10 Proven Ways to Fund a Successful Small Business
Copyright © 2014 Eric Tyson. All rights reserved.
If your small business start-up is like most others, you probably won’t utilize outside capital. You will bootstrap. (Bootstrapping is the internal generation of initial financing, using primarily your own personal resources, sometimes complemented by various forms of equity investments or loans from family or friends.)
Inc. magazine annually publishes the Inc. 5,000, a listing of the fastest-growing private companies in the United States. A survey of the Inc. 5,000 illustrated the sources of original financing from those Inc. 5,000 companies. Time and time again, bootstrapping sources emerge as the clear-cut winner in the start-up financing competition, even for this exclusive list of fast-track, rapid-growth companies.
If you think about it, it makes sense that bootstrapping is so pervasive and works so well. First, what better way to instill discipline and make things work efficiently than to have a limited supply of funds? Second, because you care deeply about risking your own money or that of family or friends, you have a powerful incentive to work hard and smart at making your business succeed.
So take heart if you think that you need vast sums of cash to start a small business or if you’ve been turned down (perhaps more than once) by outside sources of funding. The entrepreneurial traits of hard work, perseverance, and, yes, good old-fashioned scrounging can help you locate the money that you need to start your business.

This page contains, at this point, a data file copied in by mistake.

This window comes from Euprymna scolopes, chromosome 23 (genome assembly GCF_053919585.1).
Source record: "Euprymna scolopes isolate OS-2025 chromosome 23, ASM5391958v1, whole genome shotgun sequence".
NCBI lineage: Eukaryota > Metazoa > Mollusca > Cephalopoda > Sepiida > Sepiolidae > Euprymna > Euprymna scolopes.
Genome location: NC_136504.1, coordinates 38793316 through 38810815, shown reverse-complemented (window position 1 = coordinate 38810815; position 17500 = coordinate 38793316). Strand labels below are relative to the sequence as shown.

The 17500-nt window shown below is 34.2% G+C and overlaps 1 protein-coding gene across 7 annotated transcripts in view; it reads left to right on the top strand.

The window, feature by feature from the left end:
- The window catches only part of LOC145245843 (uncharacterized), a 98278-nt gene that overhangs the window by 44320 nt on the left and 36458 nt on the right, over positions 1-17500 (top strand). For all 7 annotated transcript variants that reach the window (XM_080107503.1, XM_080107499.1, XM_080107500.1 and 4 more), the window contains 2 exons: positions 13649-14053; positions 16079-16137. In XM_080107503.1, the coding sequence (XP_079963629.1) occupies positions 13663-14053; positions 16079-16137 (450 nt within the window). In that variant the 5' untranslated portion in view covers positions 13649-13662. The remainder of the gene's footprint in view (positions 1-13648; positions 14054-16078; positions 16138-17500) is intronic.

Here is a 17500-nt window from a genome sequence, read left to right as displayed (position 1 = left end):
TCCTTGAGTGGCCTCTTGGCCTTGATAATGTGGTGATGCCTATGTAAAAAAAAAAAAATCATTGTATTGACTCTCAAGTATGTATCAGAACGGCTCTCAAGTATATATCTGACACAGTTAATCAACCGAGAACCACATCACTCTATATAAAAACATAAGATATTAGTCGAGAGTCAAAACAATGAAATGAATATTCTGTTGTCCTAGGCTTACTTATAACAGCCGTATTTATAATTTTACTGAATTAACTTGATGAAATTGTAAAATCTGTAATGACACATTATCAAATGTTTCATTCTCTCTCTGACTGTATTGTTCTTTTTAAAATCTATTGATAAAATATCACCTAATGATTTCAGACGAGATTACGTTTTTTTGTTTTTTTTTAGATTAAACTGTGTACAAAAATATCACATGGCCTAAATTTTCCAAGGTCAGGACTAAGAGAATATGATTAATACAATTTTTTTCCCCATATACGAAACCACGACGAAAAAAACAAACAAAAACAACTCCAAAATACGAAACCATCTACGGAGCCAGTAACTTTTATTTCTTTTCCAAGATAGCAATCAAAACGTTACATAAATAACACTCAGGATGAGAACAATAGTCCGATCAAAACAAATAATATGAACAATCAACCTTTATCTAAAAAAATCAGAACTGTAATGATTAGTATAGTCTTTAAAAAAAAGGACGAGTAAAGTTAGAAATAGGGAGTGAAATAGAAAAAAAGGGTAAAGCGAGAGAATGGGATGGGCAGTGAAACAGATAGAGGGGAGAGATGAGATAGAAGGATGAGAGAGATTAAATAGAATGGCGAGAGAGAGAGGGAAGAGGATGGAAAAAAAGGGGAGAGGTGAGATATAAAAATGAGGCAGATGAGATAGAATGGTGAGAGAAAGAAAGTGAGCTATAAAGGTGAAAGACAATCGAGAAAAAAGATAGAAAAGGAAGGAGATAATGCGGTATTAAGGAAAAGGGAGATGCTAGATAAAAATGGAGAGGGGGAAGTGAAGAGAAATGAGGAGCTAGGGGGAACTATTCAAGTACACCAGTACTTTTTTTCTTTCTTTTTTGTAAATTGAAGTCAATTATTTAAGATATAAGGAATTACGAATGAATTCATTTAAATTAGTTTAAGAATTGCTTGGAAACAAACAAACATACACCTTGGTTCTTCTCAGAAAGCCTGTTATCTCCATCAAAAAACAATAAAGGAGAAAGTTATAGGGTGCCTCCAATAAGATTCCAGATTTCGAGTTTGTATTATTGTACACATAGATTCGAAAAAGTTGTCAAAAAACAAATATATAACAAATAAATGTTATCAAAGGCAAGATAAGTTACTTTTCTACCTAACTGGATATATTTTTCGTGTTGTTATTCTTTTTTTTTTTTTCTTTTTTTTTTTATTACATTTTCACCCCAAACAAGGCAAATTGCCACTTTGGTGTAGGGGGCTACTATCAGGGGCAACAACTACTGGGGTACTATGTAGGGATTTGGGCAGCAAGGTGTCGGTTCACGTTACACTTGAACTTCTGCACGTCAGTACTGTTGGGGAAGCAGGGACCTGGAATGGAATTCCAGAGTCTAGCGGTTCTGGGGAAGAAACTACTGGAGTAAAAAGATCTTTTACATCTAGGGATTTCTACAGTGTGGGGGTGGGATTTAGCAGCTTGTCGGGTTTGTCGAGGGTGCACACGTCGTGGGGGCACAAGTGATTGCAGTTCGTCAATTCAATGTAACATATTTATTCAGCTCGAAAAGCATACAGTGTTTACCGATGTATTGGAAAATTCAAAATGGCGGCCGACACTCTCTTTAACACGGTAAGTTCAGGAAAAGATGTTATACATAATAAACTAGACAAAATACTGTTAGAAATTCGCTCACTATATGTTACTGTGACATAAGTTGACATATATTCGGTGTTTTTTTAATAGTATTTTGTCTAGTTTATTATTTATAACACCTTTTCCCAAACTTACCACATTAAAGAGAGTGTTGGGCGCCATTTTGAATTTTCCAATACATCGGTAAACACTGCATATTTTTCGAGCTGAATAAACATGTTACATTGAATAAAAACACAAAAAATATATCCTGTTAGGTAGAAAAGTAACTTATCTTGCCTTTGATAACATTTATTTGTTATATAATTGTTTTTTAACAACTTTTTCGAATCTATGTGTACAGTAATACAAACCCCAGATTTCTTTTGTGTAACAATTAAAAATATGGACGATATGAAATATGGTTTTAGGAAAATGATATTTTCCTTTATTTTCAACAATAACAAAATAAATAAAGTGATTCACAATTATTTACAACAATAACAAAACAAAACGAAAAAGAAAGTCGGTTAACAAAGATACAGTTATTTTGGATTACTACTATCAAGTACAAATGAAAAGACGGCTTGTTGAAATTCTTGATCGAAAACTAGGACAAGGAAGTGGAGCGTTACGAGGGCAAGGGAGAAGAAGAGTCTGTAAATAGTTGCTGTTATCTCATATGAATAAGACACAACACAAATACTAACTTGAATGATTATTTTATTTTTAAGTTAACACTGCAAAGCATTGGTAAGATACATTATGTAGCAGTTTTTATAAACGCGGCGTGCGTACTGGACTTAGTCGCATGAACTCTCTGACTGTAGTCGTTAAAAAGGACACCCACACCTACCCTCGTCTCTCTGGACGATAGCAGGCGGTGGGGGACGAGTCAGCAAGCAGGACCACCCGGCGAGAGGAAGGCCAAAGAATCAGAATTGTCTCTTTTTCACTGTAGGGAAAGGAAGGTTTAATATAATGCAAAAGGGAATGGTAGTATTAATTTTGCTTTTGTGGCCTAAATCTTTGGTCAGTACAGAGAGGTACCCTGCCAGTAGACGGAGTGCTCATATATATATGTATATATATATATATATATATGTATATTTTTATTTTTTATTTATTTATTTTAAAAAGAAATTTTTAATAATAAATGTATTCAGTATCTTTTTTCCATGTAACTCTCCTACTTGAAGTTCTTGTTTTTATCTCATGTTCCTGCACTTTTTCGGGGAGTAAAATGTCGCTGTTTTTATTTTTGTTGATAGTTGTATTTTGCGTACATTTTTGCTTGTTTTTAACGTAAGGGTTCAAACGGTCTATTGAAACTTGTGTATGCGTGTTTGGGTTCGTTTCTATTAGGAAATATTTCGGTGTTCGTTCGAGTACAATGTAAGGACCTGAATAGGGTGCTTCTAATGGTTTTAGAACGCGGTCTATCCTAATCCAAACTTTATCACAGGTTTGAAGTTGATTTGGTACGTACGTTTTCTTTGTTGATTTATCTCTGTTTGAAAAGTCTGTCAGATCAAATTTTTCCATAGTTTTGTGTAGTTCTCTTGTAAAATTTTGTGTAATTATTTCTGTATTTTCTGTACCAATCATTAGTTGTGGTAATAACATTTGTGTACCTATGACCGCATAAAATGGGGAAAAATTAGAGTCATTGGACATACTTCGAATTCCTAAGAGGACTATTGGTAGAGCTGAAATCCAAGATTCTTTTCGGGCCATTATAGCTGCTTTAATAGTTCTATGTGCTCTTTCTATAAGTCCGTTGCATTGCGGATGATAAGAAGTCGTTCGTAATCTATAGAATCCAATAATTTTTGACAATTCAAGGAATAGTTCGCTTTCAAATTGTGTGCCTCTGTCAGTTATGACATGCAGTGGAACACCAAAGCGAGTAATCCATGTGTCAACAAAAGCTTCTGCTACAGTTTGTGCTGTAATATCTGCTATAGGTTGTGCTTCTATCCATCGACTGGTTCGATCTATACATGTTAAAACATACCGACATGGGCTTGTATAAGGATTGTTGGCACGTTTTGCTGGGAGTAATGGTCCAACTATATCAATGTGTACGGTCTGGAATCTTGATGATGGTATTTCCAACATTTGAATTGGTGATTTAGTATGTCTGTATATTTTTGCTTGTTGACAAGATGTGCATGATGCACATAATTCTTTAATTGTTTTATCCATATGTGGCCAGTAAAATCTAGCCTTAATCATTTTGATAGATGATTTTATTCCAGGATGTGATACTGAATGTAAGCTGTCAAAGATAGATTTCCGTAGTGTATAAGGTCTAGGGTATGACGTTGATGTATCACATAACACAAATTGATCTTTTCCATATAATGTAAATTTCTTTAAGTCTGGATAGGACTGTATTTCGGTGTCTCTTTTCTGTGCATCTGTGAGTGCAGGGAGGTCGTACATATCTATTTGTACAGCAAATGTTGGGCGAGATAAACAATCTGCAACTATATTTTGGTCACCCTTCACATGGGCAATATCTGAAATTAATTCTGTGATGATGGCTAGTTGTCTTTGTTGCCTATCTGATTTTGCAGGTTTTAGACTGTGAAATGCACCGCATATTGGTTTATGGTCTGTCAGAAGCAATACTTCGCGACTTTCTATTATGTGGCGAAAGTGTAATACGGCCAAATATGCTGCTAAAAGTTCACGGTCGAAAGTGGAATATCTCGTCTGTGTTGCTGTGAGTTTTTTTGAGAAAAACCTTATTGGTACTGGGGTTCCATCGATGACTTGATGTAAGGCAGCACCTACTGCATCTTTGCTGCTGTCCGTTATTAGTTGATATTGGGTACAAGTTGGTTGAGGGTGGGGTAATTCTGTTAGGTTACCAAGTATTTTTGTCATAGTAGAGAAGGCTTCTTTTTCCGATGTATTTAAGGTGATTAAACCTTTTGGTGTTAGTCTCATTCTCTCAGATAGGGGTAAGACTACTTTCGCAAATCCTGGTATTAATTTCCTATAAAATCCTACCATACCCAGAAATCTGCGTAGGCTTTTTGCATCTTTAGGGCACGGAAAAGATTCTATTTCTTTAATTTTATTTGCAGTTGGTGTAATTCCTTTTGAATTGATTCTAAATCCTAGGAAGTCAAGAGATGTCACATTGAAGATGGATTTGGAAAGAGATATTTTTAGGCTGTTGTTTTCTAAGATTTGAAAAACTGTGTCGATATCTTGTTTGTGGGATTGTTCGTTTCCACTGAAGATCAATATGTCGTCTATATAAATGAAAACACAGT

Bootstrapping begins at home. If you’re like me and the majority of entrepreneurs, here’s how you go about locating the funds you need to finance your start-up:
Take stock of your personal assets and liabilities. Get your personal finances in order and determine where you stand in terms of common important goals such as retirement planning. Only then can you begin to determine what portion of your assets you’ll feel comfortable using in your business.
Assuming that your parents and family are financially able to help, gingerly approach them. The family resource is appropriately known as relationship investing or relationship lending. Although relationship investing is a widely used resource for raising money, it’s also the most potentially dangerous. Telling the bank you can’t meet repayment obligations is one thing; telling a close relative that you’ve lost his money is quite another. The good news is that you’ll work that much harder to succeed when family or friends are involved; the bad news is that loss of the investment could damage existing relationships. Proceed with great care and be clear with family as to the risks, including the risk that they could lose their entire investment if your business gets into trouble.
Ask friends, especially those friends who can bring expertise to the table along with their money. Be aware, however, that the risks involved when borrowing money from friends are similar to the risks when borrowing from family. The downsides can be just as painful.
If the preceding methods aren’t enough, consider looking for a partner (or partners), but be very, very careful. Partners are a roll of the dice — make a good roll, and your business will prosper beyond what it could with you alone; make a bad roll, and your problems could be multiplied.